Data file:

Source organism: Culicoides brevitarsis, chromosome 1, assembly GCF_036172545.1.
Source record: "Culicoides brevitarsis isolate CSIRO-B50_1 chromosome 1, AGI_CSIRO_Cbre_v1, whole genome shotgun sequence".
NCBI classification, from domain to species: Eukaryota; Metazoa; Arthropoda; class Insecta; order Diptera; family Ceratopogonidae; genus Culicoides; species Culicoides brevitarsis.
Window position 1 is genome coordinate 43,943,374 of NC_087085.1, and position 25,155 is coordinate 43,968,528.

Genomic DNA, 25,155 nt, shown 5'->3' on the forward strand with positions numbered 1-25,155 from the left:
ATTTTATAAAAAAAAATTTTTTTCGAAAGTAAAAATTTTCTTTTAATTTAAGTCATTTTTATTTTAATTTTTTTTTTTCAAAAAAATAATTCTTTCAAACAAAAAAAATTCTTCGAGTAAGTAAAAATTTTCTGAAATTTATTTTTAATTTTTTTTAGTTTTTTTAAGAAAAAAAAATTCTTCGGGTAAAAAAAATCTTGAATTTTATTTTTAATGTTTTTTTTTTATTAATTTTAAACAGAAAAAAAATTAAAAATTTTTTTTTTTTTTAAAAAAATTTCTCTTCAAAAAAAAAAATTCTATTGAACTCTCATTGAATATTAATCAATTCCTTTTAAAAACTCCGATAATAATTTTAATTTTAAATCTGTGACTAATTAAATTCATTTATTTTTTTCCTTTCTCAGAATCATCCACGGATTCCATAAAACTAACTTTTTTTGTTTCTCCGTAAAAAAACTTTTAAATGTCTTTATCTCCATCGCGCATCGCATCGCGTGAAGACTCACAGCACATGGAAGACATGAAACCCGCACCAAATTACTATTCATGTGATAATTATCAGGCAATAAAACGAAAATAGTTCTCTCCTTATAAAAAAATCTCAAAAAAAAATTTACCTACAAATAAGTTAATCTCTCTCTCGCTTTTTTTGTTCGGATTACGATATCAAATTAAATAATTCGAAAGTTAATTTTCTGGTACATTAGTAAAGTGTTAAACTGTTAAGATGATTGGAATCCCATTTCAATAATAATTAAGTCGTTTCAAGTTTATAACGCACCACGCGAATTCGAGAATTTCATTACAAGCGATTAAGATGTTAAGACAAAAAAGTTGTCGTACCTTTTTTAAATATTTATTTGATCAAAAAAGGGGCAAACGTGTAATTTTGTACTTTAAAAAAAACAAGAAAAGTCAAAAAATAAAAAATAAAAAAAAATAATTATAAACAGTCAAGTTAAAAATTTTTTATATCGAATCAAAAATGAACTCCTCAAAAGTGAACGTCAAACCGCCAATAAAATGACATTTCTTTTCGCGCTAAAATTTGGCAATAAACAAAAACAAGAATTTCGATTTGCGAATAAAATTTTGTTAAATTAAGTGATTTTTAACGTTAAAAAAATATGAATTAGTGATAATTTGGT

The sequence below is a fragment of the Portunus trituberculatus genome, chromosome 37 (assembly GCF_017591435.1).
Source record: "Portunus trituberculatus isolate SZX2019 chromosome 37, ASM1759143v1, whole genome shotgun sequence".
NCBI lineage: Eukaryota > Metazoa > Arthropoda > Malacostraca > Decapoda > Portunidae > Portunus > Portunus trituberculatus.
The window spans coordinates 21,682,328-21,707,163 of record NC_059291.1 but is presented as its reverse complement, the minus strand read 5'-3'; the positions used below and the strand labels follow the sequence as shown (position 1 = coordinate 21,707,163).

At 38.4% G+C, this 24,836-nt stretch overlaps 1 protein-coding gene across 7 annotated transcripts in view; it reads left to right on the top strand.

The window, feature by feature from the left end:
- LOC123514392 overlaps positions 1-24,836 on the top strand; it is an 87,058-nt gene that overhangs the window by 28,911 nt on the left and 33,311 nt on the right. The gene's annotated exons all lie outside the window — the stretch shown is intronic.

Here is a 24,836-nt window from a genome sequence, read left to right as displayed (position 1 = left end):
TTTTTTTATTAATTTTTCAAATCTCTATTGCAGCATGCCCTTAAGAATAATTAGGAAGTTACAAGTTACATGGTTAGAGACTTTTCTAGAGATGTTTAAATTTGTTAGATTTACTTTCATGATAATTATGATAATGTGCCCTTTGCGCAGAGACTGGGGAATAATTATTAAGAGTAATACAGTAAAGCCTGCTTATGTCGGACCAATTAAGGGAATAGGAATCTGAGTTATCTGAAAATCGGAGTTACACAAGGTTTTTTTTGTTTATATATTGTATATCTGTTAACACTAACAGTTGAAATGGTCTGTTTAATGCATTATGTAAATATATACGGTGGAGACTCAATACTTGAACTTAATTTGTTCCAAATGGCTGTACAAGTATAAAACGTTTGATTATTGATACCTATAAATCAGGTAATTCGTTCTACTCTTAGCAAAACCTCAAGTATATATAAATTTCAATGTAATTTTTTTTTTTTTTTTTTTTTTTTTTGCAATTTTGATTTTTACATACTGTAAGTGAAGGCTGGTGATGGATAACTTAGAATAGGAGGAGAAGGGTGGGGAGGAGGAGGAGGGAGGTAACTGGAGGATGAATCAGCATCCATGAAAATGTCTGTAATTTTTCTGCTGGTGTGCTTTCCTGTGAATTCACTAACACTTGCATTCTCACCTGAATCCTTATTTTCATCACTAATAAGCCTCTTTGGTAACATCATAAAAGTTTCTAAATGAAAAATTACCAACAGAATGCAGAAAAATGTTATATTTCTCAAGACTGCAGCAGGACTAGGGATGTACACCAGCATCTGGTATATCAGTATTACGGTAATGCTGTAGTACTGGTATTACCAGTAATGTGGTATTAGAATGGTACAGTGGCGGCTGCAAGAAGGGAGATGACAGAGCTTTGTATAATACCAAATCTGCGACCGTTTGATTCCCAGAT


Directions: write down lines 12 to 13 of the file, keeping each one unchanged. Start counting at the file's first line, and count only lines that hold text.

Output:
The window, feature by feature from the left end:
- LOC123514392 overlaps positions 1-24,836 on the top strand; it is an 87,058-nt gene that overhangs the window by 28,911 nt on the left and 33,311 nt on the right. The gene's annotated exons all lie outside the window — the stretch shown is intronic.